sudo ssh root@”YOUR_ARIETTA_BOARD_IP”

If you are asked with:

Pseudo-terminal will not be allocated because stdin is not a terminal.
The authenticity of host ' (' can't be established.
ECDSA key fingerprint is 93:93:3f:4a:c4:a2:56:06:97:1d:5a:22:7f:47:5a:c3.
Are you sure you want to continue connecting (yes/no)?

Write yes and hit enterssh1



You have now an Online Arietta G25 in your wireless network. You can connect to it via SSH and from now on you will not need the USB to Serial adaptor. Your Arietta board is ready for all your IoT projects.


If you get the error like this one when you ping:

root@arietta:~# ping www.google.com -c 5
PING www.google.com ( 56(84) bytes of data.
From icmp_seq=2 Destination Host Unreachable

Check your routing table

root@arietta:~# route -n
Kernel IP routing table
Destination     Gateway         Genmask         Flags Metric Ref    Use Iface         UG    0      0        0 usb0   U     0      0        0 wlan0   U     0      0        0 usb0

Now set the IP tables and add your default gateway to the routing table, in our case the gateway is the WiFi Router with address, replace this one with your router IP for this step.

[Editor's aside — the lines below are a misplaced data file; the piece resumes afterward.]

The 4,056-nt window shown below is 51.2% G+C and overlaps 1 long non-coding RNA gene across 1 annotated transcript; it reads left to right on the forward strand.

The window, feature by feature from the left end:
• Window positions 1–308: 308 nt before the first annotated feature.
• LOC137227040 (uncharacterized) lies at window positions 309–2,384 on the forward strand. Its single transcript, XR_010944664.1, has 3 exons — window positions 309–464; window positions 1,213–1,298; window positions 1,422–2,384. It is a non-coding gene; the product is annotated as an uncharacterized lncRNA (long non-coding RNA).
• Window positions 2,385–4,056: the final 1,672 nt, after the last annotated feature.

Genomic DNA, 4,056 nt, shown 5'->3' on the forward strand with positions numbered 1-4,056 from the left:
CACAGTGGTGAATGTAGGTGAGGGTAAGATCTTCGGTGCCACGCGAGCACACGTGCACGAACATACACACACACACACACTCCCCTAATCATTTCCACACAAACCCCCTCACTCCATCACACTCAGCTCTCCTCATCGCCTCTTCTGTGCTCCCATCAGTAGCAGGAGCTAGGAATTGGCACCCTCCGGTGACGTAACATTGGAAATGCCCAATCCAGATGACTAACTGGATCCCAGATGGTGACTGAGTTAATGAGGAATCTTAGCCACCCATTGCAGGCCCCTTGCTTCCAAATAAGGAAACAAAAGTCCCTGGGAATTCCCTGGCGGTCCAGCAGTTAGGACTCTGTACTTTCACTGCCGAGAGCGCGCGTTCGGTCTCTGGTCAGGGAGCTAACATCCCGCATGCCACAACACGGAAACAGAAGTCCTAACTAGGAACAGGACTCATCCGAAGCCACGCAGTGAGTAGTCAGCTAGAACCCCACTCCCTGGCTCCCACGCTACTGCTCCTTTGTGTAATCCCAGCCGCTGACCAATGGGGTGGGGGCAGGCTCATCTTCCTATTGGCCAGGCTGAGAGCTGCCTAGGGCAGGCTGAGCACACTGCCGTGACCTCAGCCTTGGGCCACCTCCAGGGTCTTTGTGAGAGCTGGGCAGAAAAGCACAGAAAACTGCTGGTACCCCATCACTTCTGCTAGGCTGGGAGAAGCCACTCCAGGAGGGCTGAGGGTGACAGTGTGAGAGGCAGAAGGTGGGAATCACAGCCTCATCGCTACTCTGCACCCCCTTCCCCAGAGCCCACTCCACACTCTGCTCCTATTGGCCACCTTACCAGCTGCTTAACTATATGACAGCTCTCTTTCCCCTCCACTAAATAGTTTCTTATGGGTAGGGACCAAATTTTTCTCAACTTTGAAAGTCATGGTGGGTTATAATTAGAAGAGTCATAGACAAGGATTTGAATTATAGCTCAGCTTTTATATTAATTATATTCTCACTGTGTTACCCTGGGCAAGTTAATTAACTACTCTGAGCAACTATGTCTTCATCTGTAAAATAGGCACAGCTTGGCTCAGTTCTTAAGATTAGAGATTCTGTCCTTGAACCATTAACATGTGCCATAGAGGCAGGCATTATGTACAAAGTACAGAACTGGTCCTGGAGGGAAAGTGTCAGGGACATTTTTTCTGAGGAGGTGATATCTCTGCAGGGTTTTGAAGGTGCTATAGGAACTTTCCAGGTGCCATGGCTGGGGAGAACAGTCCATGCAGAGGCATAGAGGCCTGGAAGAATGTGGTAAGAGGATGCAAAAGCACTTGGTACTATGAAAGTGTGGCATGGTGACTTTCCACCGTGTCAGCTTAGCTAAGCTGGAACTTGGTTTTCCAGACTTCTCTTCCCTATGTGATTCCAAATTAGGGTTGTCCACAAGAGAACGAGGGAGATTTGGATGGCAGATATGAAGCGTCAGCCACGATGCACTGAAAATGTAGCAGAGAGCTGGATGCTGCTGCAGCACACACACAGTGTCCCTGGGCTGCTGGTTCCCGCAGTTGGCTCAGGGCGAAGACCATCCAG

route add default gw

Check if it was added to the routing table, you should see the address of your router as a Gateway of wlan0:

root@arietta:~# route -n
Kernel IP routing table
Destination     Gateway         Genmask         Flags Metric Ref    Use Iface         UG    0      0        0 wlan0         UG    0      0        0 usb0   U     0      0        0 wlan0   U     0      0        0 usb0

Ping again to www.google.com

root@arietta:~# ping www.google.com -c 5
PING www.google.com ( 56(84) bytes of data.
64 bytes from host227-rangeB-google-ggc.cdn.thlon.isp.sky.com ( icmp_req=1 ttl=61 time=24.1 ms
64 bytes from host227-rangeB-google-ggc.cdn.thlon.isp.sky.com ( icmp_req=2 ttl=61 time=21.6 ms
64 bytes from host227-rangeB-google-ggc.cdn.thlon.isp.sky.com ( icmp_req=3 ttl=61 time=19.3 ms
64 bytes from host227-rangeB-google-ggc.cdn.thlon.isp.sky.com ( icmp_req=4 ttl=61 time=22.2 ms
64 bytes from host227-rangeB-google-ggc.cdn.thlon.isp.sky.com ( icmp_req=5 ttl=61 time=22.4 ms
--- www.google.com ping statistics ---
5 packets transmitted, 5 received, 0% packet loss, time 4006ms
rtt min/avg/max/mdev = 19.338/21.972/24.103/1.550 ms

If you got connectivity, success you are done!

This tutorial has many steps featured on the Acmesystems tutorials website, they are very well written and if you have an Arietta board they are worth reading.

Thank you for reading this post, your comments and questions are always welcomed.



    • blogadmin

      You are welcome, I am not a Linux expert and I wrote it in the way would be useful for me with simple steps to follow